Actuators are designed to convert energy into motion in order to trigger a controlled reaction in a mechanical operation. The device takes the energy created using air, electricity, or liquid and transforms it into an action such as opening or closing valves, pumps, motors, or switches. Various types of actuators are available including electromechanical, linear, pneumatic, rotary, and solenoid.
A linear actuator applies the controlled force in a linear manner (as opposed to rotationally like an electric motor) by converting rotational motion into linear motion. Advantages to this type of actuator include: simple design and few moving parts, high speeds are possible, it is a self-contained mechanism, and displays the identical behavior whether extending or retracting. Unfortunately, these can only be used in low force applications.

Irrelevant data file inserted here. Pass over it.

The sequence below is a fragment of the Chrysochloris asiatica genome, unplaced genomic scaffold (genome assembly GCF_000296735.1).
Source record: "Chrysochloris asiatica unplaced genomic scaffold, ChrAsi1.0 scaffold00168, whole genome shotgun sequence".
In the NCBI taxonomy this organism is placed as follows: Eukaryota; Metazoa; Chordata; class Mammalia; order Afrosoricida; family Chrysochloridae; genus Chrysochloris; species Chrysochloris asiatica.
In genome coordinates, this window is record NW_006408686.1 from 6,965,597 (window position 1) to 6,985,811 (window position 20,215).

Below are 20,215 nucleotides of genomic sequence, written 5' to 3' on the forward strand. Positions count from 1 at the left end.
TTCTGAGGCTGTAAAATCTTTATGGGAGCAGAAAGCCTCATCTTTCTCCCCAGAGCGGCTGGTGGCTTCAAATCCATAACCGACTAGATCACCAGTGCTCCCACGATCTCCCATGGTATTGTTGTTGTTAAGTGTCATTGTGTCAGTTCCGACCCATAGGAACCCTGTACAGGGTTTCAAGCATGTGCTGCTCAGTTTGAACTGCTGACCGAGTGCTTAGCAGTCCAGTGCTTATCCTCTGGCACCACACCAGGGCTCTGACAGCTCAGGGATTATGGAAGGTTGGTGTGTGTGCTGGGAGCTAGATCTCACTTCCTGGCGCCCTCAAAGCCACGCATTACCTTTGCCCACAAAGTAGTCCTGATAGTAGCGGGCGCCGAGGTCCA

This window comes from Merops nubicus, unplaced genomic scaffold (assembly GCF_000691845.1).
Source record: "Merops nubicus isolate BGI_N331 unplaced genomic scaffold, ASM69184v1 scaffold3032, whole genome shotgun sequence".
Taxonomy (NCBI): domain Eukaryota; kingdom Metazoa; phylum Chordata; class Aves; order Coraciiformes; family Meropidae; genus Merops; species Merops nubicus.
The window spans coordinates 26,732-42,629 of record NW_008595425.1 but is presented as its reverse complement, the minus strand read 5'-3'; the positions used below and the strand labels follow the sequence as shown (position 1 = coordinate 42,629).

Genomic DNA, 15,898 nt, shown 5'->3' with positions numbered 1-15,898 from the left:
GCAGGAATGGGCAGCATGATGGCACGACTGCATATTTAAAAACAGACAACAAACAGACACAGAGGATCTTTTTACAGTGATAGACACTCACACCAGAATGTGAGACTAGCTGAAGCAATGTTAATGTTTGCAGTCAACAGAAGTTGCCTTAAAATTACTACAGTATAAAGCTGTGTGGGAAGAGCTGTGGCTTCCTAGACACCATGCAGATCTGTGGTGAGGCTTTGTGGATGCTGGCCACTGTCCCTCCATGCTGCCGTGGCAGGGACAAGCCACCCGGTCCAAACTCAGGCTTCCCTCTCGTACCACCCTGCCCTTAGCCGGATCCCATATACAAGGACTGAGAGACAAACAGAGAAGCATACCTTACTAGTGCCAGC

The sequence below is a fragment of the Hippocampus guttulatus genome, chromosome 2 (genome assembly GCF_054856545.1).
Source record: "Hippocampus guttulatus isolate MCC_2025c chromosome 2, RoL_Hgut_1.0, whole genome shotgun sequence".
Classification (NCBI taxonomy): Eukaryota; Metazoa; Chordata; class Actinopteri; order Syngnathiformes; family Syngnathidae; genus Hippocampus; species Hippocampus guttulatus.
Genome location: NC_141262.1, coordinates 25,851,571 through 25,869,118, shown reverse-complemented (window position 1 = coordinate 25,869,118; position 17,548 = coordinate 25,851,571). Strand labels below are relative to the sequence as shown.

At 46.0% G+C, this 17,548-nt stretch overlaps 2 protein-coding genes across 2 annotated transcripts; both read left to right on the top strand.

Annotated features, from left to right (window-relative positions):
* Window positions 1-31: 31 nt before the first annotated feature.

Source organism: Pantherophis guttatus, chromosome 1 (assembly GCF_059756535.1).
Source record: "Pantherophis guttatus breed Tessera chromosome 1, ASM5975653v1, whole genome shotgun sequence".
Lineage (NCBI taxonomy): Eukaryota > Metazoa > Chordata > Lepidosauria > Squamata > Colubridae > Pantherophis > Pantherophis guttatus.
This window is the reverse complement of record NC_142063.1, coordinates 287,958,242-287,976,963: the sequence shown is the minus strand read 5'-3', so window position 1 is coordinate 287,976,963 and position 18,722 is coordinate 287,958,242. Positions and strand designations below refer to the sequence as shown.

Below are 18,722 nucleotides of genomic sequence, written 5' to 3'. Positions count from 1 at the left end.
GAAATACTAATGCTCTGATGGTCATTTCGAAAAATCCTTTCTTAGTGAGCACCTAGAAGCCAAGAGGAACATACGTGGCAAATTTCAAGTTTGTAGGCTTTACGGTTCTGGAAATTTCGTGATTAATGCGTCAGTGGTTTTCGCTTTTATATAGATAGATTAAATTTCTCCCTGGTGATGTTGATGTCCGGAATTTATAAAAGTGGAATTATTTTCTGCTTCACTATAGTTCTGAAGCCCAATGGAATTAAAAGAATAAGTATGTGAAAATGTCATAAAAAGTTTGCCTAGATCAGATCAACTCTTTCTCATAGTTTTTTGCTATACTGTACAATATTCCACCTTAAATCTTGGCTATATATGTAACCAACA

Furnace Linear Actuators
Home heating furnaces use linear actuators to open and close the blower and the damper allowing hot air to blow into the house and gases to be expelled to the outside. The linear actuator is energized when it receives a signal from the thermostat for more heat. It converts this energy into action and it opens the damper. The actuator is de-energized once the damper is open and remains idle until the correct temperature has been reached. Once the desired temperature has been reached, the operation is restarted to close the damper. The actuator again remains idle until the next heating cycle.
Common Types of Linear Actuator
- Moving coil
- Spring return
How to Buy a Replacement Linear Actuator
Actuators are often sold as part of a replacement starter rather than individually. For instance, Honeywell sells damper parts for rigid round ducts that are triggered by a built-in actuator. Linear actuator prices vary greatly and can cost up to $600.
Who Makes Linear Actuators?
- Parker Hannifin